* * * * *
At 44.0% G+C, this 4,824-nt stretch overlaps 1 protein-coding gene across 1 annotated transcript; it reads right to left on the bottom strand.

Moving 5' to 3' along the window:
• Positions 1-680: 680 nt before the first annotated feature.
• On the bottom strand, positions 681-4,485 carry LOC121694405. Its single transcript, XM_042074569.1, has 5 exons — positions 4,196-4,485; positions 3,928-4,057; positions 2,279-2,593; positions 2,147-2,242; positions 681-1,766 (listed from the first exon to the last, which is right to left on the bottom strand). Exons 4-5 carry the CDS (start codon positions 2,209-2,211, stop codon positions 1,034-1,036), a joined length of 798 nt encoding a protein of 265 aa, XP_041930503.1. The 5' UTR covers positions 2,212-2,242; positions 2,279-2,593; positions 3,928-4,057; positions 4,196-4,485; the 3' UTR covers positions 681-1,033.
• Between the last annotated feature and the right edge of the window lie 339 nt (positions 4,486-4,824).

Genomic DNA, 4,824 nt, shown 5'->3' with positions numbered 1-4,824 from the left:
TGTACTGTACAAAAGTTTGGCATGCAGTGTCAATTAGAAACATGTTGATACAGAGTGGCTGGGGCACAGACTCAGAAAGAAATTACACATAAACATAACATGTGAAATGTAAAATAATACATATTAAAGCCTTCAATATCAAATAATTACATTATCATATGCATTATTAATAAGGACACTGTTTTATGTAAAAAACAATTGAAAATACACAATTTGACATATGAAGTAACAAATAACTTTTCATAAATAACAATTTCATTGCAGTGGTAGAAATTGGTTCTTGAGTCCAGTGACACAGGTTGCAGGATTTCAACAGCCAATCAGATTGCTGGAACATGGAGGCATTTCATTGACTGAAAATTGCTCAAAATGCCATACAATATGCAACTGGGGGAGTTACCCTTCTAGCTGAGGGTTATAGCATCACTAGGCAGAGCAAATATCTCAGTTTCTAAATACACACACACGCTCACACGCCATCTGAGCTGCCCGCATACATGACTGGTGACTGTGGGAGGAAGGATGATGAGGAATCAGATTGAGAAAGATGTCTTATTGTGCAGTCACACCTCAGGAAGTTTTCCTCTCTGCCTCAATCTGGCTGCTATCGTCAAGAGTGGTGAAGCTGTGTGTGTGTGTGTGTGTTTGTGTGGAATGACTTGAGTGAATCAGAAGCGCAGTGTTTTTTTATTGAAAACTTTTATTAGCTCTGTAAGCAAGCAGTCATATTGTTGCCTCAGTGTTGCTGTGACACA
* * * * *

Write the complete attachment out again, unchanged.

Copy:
At 44.0% G+C, this 4,824-nt stretch overlaps 1 protein-coding gene across 1 annotated transcript; it reads right to left on the bottom strand.

Moving 5' to 3' along the window:
• Positions 1-680: 680 nt before the first annotated feature.
• On the bottom strand, positions 681-4,485 carry LOC121694405. Its single transcript, XM_042074569.1, has 5 exons — positions 4,196-4,485; positions 3,928-4,057; positions 2,279-2,593; positions 2,147-2,242; positions 681-1,766 (listed from the first exon to the last, which is right to left on the bottom strand). Exons 4-5 carry the CDS (start codon positions 2,209-2,211, stop codon positions 1,034-1,036), a joined length of 798 nt encoding a protein of 265 aa, XP_041930503.1. The 5' UTR covers positions 2,212-2,242; positions 2,279-2,593; positions 3,928-4,057; positions 4,196-4,485; the 3' UTR covers positions 681-1,033.
• Between the last annotated feature and the right edge of the window lie 339 nt (positions 4,486-4,824).

Genomic DNA, 4,824 nt, shown 5'->3' with positions numbered 1-4,824 from the left:
TGTACTGTACAAAAGTTTGGCATGCAGTGTCAATTAGAAACATGTTGATACAGAGTGGCTGGGGCACAGACTCAGAAAGAAATTACACATAAACATAACATGTGAAATGTAAAATAATACATATTAAAGCCTTCAATATCAAATAATTACATTATCATATGCATTATTAATAAGGACACTGTTTTATGTAAAAAACAATTGAAAATACACAATTTGACATATGAAGTAACAAATAACTTTTCATAAATAACAATTTCATTGCAGTGGTAGAAATTGGTTCTTGAGTCCAGTGACACAGGTTGCAGGATTTCAACAGCCAATCAGATTGCTGGAACATGGAGGCATTTCATTGACTGAAAATTGCTCAAAATGCCATACAATATGCAACTGGGGGAGTTACCCTTCTAGCTGAGGGTTATAGCATCACTAGGCAGAGCAAATATCTCAGTTTCTAAATACACACACACGCTCACACGCCATCTGAGCTGCCCGCATACATGACTGGTGACTGTGGGAGGAAGGATGATGAGGAATCAGATTGAGAAAGATGTCTTATTGTGCAGTCACACCTCAGGAAGTTTTCCTCTCTGCCTCAATCTGGCTGCTATCGTCAAGAGTGGTGAAGCTGTGTGTGTGTGTGTGTGTTTGTGTGGAATGACTTGAGTGAATCAGAAGCGCAGTGTTTTTTTATTGAAAACTTTTATTAGCTCTGTAAGCAAGCAGTCATATTGTTGCCTCAGTGTTGCTGTGACACA